Throughout my travels (mostly to the grocery store), I get asked a lot of things about the Texans. But one topic stands out above the rest: injuries.
Yet no one has ever called me Dr. Vandermeer.
Actually, that’s a lie, I have used that title in reference to the way Bill O’Brien occasionally addresses questions about what his players have said regarding their injuries.
For instance, If, in a press conference, O’Brien is told that a player, say Jadeveon Clowney, said to the media that he’ll be available despite a reported injury, O’Brien might say, “Well, I hope Dr. Clowney is right.”
So I’ve sometimes said things like this on the Texans shows: “Dr. Vandermeer’s diagnosis, based on my years of experience, is that (Player X’s) status is up in the air.”
During a game broadcast, I’m way more formal. And I need to use vague yet telling descriptions on how players look when they are apparently hurt. You never want to speculate, out of respect for the player’s family and out of good old fashioned common sense.
If I said a player appears to have a knee injury, he might have actually hurt a hamstring. Then, before you know it, Twitter has me reporting incorrect information. If I said a player looks “fine” then he gets diagnosed with a concussion, I’m public enemy number one.
Here are a few ways I keep my extremely amateur ‘Dr.’ status –
“He’s walking gingerly.”
“He’s slow to get up.”
“He’ll be looked at on the sideline.”
And the old standby…
“He’s shaken up on the play.”
I do NOT use this one that many broadcasters use – “He’s in a lot of discomfort.”
Discomfort is when VanderWife steals all the pillows and I’m left with the one I hate. That’s not a word I’m using to describe a player’s level of pain. I can only imagine how these guys might feel after a high speed collision on the gridiron.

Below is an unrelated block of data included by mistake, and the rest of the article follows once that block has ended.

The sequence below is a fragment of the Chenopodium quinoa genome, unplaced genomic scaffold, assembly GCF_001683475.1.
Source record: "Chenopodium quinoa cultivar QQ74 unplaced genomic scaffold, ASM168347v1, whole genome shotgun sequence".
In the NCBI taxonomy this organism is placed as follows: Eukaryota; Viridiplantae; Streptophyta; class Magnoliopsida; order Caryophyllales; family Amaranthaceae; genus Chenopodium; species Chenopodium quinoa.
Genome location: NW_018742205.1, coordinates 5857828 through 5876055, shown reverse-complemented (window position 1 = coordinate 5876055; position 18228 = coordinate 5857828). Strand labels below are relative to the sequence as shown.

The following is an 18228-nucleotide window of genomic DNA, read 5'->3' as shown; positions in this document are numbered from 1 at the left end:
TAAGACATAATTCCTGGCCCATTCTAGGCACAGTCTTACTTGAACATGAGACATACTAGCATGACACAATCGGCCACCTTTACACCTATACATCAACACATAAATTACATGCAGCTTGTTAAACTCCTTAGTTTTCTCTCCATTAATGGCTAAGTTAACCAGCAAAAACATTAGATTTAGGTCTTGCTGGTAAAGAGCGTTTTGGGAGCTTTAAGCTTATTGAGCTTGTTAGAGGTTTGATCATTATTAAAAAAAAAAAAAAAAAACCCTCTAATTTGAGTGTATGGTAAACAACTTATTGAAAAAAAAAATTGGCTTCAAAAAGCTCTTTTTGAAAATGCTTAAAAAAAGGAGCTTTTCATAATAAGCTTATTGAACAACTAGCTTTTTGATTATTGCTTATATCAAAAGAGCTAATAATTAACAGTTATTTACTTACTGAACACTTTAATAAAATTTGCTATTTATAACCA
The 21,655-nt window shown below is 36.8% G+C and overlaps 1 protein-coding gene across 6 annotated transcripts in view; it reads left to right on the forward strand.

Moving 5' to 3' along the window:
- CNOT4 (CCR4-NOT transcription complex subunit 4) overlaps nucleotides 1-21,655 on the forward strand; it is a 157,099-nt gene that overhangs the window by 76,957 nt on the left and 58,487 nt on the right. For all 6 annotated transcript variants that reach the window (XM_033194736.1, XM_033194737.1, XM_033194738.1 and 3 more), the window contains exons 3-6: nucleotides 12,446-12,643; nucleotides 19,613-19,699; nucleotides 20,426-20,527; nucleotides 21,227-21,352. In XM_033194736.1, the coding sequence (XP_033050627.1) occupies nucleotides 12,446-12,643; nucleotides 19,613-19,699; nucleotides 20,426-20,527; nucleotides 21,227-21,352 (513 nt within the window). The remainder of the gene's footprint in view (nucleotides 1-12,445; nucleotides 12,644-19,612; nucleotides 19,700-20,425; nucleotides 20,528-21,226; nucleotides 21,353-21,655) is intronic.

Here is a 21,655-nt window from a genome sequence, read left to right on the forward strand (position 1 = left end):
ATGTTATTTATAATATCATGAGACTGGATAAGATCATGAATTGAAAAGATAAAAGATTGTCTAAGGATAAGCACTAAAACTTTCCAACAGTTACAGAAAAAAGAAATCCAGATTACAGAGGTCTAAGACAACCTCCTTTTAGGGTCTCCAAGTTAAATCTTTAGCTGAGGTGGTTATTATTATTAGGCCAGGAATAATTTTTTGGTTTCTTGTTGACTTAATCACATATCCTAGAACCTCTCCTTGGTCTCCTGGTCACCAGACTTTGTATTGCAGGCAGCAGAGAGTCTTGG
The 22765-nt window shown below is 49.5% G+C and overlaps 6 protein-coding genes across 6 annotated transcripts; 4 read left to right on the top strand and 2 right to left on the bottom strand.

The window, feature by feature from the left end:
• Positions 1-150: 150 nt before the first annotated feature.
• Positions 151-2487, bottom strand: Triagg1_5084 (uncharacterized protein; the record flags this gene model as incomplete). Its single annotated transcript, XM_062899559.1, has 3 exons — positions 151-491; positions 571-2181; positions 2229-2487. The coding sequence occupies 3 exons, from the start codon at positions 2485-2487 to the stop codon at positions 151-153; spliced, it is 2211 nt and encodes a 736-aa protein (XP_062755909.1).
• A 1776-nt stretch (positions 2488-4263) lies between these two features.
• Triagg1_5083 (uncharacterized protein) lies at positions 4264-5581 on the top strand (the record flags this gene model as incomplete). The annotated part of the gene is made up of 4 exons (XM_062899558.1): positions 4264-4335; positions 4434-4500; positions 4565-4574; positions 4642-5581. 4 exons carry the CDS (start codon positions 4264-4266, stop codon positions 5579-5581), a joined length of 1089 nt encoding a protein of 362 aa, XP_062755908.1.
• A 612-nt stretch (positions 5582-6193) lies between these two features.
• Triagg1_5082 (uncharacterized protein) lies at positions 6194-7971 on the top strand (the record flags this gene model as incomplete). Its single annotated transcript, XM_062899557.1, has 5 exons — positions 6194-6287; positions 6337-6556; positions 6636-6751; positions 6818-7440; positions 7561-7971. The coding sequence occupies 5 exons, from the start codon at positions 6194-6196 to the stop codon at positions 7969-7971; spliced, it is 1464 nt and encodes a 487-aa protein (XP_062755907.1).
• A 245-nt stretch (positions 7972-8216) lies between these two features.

Bill O’Brien gets asked about injuries all the time. And he LOVES it. (No he doesn’t. I’m kidding. Ask him and you risk getting the same stare than an official receives after a questionable call. I’ll bet O’Brien would prefer root canal work than field questions about injuries.) One of my favorite responses of his if an injury isn’t deemed to be too severe is – “It’s not life threatening.”
And I guess that’s the best way to describe the bulk of injuries we are zeroed in on as the team heads into camp. Just about everyone (according to the coach, not me) was progressing nicely as the Texans broke minicamp.
Whitney Mercilus looked like his old self, at least the OTA version. Deshaun Watson didn’t do 11-on-11 work but did 7-on-7 and participated in post practice workouts with the athletic trainers that looked pretty darn convincing. As far as J.J. Watt goes, O’Brien said he wouldn’t bet against him. And that’s about all the medical information we will get for now.
As far as their overall availability and how they look, we’ll all find out together when the team hits the Houston Methodist Practice Field at The Greenbrier in a couple of weeks. Follow direct-from-the-sideline coverage right here. Until then, the Dr. is out.